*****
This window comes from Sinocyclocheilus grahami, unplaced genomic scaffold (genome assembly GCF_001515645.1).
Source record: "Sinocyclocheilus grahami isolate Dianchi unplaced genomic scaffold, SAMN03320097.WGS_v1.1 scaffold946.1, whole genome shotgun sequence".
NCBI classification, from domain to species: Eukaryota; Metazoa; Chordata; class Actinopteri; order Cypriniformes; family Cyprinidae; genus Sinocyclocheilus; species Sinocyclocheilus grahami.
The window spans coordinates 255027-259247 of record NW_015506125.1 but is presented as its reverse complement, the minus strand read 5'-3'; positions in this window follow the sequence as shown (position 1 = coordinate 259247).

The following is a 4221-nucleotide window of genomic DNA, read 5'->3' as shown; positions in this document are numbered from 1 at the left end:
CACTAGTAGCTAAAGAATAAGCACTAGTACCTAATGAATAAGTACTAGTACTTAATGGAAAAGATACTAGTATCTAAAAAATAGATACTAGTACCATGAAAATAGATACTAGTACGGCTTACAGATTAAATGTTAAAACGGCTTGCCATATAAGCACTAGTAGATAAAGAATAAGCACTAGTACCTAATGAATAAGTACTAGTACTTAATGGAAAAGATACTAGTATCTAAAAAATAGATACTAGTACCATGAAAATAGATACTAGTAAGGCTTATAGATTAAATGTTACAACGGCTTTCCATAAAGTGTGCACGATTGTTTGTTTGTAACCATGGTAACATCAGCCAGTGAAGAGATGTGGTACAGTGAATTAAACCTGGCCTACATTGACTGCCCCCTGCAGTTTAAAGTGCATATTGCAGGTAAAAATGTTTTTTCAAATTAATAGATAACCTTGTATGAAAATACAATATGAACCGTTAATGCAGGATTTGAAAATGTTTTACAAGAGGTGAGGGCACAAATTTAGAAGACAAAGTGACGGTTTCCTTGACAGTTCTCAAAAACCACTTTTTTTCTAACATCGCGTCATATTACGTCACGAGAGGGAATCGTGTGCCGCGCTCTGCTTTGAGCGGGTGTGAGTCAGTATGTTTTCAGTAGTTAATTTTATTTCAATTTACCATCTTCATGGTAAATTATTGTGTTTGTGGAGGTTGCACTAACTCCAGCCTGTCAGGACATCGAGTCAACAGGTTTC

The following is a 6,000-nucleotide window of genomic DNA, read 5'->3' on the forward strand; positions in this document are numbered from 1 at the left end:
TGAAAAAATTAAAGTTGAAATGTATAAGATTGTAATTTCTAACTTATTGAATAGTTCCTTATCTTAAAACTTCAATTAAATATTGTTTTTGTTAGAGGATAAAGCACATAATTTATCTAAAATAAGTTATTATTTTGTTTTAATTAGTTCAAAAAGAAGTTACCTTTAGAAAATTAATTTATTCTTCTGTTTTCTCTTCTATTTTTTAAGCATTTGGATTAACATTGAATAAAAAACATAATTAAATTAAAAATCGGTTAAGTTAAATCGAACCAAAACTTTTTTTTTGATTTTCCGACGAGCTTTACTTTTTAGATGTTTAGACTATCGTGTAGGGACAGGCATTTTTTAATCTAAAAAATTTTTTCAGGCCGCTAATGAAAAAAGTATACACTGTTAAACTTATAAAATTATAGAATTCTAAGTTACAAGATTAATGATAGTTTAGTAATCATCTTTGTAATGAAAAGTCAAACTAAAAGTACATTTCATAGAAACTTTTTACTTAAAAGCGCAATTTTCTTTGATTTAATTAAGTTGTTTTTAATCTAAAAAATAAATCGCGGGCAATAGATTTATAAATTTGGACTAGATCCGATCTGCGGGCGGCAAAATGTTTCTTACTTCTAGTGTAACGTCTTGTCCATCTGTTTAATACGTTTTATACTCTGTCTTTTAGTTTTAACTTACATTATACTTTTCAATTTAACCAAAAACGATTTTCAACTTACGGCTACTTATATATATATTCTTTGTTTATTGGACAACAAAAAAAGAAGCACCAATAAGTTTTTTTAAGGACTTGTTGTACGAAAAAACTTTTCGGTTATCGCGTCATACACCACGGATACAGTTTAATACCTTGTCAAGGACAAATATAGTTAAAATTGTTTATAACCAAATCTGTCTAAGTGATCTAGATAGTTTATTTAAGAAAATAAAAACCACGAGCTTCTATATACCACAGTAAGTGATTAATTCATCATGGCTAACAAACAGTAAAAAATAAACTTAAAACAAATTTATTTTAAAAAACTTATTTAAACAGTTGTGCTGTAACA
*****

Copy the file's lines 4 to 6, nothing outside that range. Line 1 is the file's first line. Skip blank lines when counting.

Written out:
The window spans coordinates 255027-259247 of record NW_015506125.1 but is presented as its reverse complement, the minus strand read 5'-3'; positions in this window follow the sequence as shown (position 1 = coordinate 259247).

The following is a 4221-nucleotide window of genomic DNA, read 5'->3' as shown; positions in this document are numbered from 1 at the left end:
CACTAGTAGCTAAAGAATAAGCACTAGTACCTAATGAATAAGTACTAGTACTTAATGGAAAAGATACTAGTATCTAAAAAATAGATACTAGTACCATGAAAATAGATACTAGTACGGCTTACAGATTAAATGTTAAAACGGCTTGCCATATAAGCACTAGTAGATAAAGAATAAGCACTAGTACCTAATGAATAAGTACTAGTACTTAATGGAAAAGATACTAGTATCTAAAAAATAGATACTAGTACCATGAAAATAGATACTAGTAAGGCTTATAGATTAAATGTTACAACGGCTTTCCATAAAGTGTGCACGATTGTTTGTTTGTAACCATGGTAACATCAGCCAGTGAAGAGATGTGGTACAGTGAATTAAACCTGGCCTACATTGACTGCCCCCTGCAGTTTAAAGTGCATATTGCAGGTAAAAATGTTTTTTCAAATTAATAGATAACCTTGTATGAAAATACAATATGAACCGTTAATGCAGGATTTGAAAATGTTTTACAAGAGGTGAGGGCACAAATTTAGAAGACAAAGTGACGGTTTCCTTGACAGTTCTCAAAAACCACTTTTTTTCTAACATCGCGTCATATTACGTCACGAGAGGGAATCGTGTGCCGCGCTCTGCTTTGAGCGGGTGTGAGTCAGTATGTTTTCAGTAGTTAATTTTATTTCAATTTACCATCTTCATGGTAAATTATTGTGTTTGTGGAGGTTGCACTAACTCCAGCCTGTCAGGACATCGAGTCAACAGGTTTC